February 21st is UNESCO’s International Mother Language Day, which is intended to “encourage people to maintain their knowledge of their mother language while learning and using more than one language”. This annual event was established to commemorate a protest march at the University of Dhaka (in what is now Bangladesh, but was then in the eastern part of Pakistan) on 21st February 1952. The government of Pakistan had tried to impose Urdu as the sole national language: Urdu was, and is, the dominant language of (West) Pakistan, but in the eastern part, the great majority had Bengali as their mother tongue. The demonstration was violently broken up by police, with the deaths of four students.
Regrettably, this is a familiar story. In Spain during the Franco era, the government tried to impose Spanish (Castilian) on the people of Catalunya, and banned the use of Catalan in public institutions. The British don’t have much to be proud of in this area either. In colonial Ireland, for example, the indigenous Irish language was systematically suppressed and – for most of the 19th century – it was banned in primary schools. It wasn’t until the “Gaelic revival” of the late 19th century that the steep decline in the use of the Irish language began to be reversed.
I’m not sure if there are still places where people are banned by law from using their first language. But language shift – “the process whereby a speech community … shifts to speaking another language” – continues in more subtle ways. The usual mechanisms now are not legally-enforced proscriptions, but there may be a climate in which a local language is stigmatized and seen as “backward”, whereas a more dominant language is regarded as having higher status and offering greater chances for economic advancement.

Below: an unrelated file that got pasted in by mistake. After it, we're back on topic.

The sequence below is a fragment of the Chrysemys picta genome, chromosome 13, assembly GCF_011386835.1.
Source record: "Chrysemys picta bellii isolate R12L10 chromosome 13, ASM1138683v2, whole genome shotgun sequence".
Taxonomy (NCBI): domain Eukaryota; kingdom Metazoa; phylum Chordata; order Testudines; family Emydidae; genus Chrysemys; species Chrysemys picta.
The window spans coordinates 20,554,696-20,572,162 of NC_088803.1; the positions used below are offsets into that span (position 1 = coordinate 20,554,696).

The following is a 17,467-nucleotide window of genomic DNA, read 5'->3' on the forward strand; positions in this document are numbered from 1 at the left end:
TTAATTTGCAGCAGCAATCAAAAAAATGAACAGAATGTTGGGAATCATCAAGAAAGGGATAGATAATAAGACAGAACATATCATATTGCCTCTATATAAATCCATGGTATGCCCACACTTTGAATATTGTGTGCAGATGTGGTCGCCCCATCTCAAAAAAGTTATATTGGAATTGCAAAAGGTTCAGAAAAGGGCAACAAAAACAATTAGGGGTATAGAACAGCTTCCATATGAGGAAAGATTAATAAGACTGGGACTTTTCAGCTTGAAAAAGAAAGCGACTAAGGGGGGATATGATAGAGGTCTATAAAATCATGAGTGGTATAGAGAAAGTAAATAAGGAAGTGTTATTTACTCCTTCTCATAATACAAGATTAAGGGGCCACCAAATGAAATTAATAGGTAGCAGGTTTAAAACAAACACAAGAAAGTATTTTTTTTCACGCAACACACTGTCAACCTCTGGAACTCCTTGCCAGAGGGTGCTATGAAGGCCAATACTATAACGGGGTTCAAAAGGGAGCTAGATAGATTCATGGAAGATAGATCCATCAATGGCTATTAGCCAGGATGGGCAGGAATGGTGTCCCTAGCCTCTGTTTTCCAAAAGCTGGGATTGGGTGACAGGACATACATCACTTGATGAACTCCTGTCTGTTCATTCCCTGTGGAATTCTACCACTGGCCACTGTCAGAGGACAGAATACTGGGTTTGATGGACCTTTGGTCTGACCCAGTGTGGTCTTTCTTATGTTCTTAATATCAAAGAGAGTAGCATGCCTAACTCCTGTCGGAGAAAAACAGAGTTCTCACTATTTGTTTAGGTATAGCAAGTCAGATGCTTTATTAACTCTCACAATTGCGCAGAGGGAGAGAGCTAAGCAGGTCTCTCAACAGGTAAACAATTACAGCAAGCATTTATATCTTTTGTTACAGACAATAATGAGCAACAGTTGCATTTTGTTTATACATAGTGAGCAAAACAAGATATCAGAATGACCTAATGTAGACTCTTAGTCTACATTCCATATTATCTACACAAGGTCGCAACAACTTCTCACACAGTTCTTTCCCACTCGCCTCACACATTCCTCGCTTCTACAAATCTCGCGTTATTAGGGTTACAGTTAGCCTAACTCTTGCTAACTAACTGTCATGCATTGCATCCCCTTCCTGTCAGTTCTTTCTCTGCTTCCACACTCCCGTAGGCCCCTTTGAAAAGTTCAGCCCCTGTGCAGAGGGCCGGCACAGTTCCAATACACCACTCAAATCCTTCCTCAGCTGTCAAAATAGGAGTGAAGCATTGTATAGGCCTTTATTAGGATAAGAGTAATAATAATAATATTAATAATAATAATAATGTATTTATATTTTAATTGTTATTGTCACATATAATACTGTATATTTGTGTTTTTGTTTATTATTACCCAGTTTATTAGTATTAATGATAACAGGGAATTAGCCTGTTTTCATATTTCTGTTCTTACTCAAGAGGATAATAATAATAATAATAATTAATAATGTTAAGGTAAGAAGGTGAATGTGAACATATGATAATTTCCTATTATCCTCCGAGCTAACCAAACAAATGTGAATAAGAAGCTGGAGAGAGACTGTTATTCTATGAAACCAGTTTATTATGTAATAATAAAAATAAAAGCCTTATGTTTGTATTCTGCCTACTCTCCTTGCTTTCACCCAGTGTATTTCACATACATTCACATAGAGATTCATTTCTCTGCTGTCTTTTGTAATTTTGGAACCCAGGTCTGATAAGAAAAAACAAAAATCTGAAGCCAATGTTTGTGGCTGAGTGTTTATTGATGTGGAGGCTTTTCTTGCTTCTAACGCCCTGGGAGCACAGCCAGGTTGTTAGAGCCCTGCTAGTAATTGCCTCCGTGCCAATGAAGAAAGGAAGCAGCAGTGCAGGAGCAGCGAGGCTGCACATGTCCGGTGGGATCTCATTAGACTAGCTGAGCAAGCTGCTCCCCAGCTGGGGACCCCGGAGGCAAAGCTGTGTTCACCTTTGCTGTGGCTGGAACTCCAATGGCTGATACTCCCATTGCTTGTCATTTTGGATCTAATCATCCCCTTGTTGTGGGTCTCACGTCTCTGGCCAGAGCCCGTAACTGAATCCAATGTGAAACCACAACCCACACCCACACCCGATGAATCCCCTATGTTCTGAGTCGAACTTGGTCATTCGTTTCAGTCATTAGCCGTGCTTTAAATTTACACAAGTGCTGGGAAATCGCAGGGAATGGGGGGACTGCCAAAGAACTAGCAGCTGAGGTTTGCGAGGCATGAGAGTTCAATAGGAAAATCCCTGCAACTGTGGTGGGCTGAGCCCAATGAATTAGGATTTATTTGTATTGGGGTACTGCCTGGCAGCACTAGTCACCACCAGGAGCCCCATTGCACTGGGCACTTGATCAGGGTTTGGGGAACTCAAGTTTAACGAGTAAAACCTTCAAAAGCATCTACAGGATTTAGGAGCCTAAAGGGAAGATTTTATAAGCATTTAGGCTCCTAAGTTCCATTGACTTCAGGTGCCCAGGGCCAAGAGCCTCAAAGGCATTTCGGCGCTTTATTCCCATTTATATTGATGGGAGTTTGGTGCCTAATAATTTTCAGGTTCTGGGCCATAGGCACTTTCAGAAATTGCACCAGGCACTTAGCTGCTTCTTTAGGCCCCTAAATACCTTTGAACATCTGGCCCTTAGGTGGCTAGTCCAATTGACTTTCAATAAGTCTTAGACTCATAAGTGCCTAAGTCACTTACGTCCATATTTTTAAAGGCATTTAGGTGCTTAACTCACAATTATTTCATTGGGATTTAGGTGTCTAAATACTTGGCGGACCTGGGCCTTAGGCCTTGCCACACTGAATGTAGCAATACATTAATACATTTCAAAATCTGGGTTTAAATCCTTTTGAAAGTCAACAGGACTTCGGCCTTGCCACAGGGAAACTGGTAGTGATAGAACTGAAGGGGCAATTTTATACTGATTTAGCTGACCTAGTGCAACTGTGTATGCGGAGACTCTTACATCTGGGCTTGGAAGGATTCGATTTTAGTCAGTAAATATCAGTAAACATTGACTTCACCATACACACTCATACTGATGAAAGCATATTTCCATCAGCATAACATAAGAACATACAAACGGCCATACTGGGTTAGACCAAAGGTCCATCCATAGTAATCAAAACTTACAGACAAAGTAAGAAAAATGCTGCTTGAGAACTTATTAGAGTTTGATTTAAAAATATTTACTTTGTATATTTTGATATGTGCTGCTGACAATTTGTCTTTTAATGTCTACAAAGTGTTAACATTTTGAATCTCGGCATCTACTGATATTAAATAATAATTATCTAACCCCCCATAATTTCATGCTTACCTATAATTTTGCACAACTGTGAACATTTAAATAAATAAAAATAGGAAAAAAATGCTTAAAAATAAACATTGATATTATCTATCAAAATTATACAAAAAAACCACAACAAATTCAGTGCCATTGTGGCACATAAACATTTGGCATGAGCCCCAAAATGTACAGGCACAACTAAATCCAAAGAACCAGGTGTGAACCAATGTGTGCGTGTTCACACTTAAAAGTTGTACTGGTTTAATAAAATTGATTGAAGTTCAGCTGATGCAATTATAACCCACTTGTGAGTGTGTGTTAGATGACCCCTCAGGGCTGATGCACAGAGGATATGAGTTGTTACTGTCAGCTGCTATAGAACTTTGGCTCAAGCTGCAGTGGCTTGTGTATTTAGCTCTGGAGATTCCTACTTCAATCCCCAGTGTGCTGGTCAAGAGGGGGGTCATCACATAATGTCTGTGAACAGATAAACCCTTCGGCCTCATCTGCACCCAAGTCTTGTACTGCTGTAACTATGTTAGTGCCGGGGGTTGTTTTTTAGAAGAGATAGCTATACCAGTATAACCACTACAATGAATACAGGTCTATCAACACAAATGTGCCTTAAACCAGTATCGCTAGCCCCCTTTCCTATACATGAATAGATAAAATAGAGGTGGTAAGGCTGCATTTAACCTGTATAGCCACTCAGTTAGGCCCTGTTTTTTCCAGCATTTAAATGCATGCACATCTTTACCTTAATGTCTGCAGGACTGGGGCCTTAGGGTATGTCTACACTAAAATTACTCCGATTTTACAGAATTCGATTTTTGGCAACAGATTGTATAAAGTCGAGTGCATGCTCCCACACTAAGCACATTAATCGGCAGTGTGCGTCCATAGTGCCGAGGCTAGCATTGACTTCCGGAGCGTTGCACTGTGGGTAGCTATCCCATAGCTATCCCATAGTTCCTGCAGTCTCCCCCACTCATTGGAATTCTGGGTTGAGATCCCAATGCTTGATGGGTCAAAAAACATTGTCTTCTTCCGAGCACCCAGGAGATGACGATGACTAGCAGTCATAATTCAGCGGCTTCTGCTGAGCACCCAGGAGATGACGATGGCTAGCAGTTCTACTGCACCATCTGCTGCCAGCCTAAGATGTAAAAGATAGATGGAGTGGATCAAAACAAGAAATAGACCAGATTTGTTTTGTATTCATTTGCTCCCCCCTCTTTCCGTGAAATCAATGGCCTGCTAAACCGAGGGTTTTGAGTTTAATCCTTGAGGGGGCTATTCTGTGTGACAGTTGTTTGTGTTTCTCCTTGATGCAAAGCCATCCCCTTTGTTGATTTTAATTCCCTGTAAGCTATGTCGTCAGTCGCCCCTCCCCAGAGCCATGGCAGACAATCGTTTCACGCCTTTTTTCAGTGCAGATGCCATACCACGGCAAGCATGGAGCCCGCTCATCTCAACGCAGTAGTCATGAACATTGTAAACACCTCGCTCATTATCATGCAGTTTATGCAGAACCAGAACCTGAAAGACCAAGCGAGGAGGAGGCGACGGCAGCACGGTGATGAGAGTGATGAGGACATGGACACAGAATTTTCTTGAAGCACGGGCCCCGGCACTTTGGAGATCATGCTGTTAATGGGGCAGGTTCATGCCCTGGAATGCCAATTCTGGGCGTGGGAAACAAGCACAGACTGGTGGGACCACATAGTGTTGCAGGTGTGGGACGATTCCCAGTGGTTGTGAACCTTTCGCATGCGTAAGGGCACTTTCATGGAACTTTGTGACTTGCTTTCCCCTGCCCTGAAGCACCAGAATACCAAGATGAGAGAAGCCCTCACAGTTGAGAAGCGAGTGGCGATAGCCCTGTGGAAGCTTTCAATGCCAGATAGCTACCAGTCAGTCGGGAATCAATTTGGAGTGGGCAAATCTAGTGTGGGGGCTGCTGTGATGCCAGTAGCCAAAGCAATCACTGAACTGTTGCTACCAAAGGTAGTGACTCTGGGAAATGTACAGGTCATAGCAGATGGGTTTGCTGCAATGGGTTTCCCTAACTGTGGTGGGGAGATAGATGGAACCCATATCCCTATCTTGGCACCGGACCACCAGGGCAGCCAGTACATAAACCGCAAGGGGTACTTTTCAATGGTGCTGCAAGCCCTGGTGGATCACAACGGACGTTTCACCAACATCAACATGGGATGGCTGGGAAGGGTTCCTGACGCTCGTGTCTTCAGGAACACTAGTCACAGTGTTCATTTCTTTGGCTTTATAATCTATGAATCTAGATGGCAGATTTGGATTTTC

As the current lingua franca of science, business, IT, and higher education, English finds itself at the centre of this debate. The rise of English appears unstoppable. In Austria, for example, applications for official funding of scientific research programmes have to be submitted in English: the researchers may all be German-speakers, but the experts who review the proposal probably won’t be. Similarly, the most prestigious journals, where academics need to publish their research in order to disseminate their ideas (and progress in their careers), tend increasingly to be in English. Alongside these trends, we see a gradual increase in English-medium programmes of study in many universities outside the English-speaking world (if that expression still makes any sense). So we have a vicious circle where English becomes ever more entrenched.
The ELF (English as a Lingua Franca) movement could be seen as a response to the growing dominance of English in global communication. ELF doesn’t get a very good press in Paul Emmerson’s post on the subject, but the ELFers make a good point when they advise “native-speakers” to avoid culturally-loaded words and expressions which are likely to be unfamiliar to many of the people they’re dealing with. But as Emmerson says, this recommendation pre-dates the arrival of the ELF lobby, and it’s really an argument for the importance of intercultural competence. In a recent lecture, available here, David Crystal focussed on this topic, and showed – with several entertaining examples – how a person can be fluent in English but might nevertheless be mystified by the cultural assumptions made by other speakers in a conversation. Successful communication, in other words, depends not only on language skills but on an understanding of other people’s cultures. And the people most in need of this are Brits, Americans, and others whose first language is English: the fact that one’s professional or academic colleagues all speak English “so we don’t need to bother learning about their language or culture” is a recipe for disaster. So the goal of International Mother Language Day, “to promote linguistic and cultural diversity”, is a not only desirable in itself, but vital for successful communication across cultures.
In a follow-up to this post next week, Lars Trap-Jensen will give his perspective as a speaker of Danish. English is widely used in Denmark – so what is the status of the country’s own language? Is it under threat, and if so, what can be done about it?
For more blog posts in this series discussing the dominance of English, or English as a lingua franca, please see this page.Email this Post